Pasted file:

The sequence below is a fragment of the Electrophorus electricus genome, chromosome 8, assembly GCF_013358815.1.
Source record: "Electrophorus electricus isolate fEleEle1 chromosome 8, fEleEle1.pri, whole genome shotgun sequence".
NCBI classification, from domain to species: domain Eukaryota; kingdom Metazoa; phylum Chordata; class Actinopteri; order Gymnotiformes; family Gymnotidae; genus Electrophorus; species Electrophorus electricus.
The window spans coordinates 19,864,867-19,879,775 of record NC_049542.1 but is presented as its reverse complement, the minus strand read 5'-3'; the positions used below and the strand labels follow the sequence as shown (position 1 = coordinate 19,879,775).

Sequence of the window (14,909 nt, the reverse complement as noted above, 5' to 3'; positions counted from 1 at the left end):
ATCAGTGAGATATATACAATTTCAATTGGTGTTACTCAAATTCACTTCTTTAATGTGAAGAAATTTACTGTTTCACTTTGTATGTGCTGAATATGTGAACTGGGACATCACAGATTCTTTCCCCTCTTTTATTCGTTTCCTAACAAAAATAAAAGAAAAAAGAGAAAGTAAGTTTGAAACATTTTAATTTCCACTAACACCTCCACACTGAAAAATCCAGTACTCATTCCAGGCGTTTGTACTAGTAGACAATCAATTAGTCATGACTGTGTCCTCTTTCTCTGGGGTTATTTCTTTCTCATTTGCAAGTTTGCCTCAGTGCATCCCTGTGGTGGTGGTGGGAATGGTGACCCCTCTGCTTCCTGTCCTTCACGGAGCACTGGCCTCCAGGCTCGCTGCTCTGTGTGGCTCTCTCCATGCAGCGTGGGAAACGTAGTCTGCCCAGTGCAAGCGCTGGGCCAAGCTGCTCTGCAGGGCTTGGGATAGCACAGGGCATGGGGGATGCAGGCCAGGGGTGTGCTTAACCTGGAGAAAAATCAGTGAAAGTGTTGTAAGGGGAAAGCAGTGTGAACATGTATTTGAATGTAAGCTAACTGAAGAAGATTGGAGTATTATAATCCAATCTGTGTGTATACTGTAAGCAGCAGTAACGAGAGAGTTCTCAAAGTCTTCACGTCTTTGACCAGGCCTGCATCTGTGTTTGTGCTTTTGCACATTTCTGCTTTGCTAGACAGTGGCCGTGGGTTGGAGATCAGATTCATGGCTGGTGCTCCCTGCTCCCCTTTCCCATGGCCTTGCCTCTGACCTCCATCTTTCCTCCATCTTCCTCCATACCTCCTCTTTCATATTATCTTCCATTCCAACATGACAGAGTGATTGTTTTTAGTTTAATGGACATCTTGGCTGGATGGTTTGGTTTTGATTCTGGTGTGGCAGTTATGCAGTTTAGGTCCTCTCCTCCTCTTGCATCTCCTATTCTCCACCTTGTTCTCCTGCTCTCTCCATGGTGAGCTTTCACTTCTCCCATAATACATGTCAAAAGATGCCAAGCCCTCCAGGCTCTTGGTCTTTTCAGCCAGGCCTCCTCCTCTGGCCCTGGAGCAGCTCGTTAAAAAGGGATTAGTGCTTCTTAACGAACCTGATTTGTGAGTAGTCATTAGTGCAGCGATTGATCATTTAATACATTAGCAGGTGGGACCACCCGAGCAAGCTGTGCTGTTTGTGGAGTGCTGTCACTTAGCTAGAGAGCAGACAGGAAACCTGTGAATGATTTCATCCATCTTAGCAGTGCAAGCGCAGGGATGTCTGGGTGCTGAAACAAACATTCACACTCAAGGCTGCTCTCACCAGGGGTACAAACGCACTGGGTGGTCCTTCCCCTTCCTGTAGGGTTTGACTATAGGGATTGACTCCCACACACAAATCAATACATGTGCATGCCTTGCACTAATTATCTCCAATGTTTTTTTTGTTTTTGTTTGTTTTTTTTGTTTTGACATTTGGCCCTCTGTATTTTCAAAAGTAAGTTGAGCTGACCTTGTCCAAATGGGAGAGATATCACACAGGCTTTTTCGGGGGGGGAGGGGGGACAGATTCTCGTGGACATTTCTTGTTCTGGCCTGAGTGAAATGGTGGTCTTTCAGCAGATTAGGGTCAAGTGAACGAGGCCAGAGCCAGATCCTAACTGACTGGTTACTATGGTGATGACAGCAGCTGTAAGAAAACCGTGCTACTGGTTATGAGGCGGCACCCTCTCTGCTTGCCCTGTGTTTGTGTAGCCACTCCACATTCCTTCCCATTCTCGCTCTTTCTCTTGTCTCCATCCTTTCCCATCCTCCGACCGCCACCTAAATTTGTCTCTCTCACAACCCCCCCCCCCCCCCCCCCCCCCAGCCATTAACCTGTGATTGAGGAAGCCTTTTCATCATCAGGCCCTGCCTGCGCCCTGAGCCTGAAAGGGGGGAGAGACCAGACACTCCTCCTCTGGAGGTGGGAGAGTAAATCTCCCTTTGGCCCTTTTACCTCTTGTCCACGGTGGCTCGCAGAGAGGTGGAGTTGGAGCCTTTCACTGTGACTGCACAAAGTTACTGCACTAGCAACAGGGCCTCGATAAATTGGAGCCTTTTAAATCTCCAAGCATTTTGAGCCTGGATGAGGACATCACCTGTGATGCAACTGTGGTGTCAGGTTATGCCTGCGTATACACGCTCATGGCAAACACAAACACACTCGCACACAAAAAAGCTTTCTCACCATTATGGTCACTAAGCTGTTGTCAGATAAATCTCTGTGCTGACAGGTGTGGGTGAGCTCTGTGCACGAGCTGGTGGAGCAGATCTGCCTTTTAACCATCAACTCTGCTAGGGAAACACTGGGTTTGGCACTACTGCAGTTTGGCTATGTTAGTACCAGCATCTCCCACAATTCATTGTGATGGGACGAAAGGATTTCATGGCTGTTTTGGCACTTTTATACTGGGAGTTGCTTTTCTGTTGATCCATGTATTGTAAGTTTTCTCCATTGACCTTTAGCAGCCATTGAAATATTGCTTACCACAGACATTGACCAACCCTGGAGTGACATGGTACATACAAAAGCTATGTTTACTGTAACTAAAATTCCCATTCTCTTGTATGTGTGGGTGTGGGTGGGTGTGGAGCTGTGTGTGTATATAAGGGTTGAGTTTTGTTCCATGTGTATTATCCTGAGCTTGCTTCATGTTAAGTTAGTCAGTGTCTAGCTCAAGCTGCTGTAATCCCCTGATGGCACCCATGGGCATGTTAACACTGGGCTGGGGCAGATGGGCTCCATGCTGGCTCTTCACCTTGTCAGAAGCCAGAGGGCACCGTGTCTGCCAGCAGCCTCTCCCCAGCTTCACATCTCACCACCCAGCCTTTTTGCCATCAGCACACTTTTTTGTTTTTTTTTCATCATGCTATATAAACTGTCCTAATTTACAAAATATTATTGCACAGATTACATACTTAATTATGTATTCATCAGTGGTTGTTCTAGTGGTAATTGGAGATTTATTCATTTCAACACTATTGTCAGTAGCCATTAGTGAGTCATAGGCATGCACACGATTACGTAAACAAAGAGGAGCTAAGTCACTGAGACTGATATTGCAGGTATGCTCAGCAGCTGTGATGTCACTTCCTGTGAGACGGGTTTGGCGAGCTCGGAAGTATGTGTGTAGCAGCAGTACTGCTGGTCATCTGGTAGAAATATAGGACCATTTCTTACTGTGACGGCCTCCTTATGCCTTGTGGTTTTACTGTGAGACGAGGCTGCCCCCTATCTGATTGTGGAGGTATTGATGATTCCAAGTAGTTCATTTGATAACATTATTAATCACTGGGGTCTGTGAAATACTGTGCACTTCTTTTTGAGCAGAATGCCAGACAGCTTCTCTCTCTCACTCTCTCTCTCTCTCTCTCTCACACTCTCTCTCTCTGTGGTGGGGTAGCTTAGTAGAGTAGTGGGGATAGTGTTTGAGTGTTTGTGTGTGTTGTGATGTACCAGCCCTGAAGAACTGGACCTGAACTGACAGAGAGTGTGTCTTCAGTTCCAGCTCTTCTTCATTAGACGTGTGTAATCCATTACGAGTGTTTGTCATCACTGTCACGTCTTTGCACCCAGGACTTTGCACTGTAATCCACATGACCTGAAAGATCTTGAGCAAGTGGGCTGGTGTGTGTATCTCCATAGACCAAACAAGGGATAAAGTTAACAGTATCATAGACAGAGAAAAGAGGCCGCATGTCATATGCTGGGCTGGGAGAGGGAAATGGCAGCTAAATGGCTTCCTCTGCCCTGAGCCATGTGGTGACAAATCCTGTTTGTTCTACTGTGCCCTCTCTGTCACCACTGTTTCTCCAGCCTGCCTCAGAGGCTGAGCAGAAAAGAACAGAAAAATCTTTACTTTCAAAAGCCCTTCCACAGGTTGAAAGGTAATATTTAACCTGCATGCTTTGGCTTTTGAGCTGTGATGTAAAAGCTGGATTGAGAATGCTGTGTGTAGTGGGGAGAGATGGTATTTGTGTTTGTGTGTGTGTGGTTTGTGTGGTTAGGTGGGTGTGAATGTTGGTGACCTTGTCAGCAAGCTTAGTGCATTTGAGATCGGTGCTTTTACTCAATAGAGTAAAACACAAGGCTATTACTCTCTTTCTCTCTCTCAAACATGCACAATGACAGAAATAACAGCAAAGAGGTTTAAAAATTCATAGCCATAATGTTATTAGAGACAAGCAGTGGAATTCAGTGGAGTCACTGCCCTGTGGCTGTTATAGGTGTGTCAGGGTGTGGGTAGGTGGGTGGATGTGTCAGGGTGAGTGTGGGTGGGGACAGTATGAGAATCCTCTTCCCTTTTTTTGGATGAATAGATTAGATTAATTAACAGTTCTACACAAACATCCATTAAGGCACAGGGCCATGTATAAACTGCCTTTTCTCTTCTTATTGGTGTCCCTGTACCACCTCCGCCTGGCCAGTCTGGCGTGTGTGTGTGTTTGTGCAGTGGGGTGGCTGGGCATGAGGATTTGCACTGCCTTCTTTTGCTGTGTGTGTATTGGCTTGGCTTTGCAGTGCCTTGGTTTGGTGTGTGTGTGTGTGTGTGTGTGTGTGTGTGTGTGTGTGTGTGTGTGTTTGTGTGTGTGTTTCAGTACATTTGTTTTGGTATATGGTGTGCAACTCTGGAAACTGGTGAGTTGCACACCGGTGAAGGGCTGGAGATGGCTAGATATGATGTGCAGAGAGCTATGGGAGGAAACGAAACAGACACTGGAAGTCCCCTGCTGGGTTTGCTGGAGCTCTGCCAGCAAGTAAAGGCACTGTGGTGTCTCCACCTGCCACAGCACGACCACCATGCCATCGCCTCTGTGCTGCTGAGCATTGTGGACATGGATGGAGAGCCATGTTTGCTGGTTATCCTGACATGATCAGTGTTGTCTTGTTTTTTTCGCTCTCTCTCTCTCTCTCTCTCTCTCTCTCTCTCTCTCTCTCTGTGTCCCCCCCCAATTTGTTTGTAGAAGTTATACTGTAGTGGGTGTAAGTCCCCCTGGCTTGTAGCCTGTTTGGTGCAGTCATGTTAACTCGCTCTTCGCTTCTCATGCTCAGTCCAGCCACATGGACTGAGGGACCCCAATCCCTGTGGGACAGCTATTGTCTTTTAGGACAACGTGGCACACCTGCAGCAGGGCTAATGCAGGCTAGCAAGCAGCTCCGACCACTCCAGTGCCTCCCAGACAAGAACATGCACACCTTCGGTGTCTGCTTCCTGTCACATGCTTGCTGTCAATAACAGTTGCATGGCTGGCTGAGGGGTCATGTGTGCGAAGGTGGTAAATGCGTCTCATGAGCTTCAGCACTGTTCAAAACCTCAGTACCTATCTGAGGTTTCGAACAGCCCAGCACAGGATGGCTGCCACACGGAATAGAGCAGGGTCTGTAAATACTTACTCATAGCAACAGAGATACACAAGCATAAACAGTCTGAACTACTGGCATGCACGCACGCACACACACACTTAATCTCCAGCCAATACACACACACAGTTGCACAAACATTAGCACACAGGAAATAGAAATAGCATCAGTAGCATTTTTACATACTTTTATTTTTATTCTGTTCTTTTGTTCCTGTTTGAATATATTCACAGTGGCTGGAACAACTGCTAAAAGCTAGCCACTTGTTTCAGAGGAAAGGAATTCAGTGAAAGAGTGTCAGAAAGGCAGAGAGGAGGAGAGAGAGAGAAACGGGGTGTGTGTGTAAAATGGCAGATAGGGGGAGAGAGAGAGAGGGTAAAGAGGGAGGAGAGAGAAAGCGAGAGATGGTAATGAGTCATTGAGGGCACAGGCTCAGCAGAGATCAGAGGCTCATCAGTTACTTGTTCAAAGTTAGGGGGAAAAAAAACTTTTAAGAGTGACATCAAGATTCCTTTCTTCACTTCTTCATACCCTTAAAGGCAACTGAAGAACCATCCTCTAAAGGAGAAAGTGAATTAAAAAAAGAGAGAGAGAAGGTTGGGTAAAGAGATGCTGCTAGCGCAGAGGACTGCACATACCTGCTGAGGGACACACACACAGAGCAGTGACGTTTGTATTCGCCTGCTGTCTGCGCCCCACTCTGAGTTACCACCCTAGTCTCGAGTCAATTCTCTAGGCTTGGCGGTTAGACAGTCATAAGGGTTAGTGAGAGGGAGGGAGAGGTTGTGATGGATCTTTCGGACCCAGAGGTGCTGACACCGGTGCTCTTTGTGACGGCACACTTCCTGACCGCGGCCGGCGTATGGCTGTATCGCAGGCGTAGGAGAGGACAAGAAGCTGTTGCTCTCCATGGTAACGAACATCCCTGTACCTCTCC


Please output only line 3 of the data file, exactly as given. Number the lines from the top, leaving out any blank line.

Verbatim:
NCBI classification, from domain to species: domain Eukaryota; kingdom Metazoa; phylum Chordata; class Actinopteri; order Gymnotiformes; family Gymnotidae; genus Electrophorus; species Electrophorus electricus.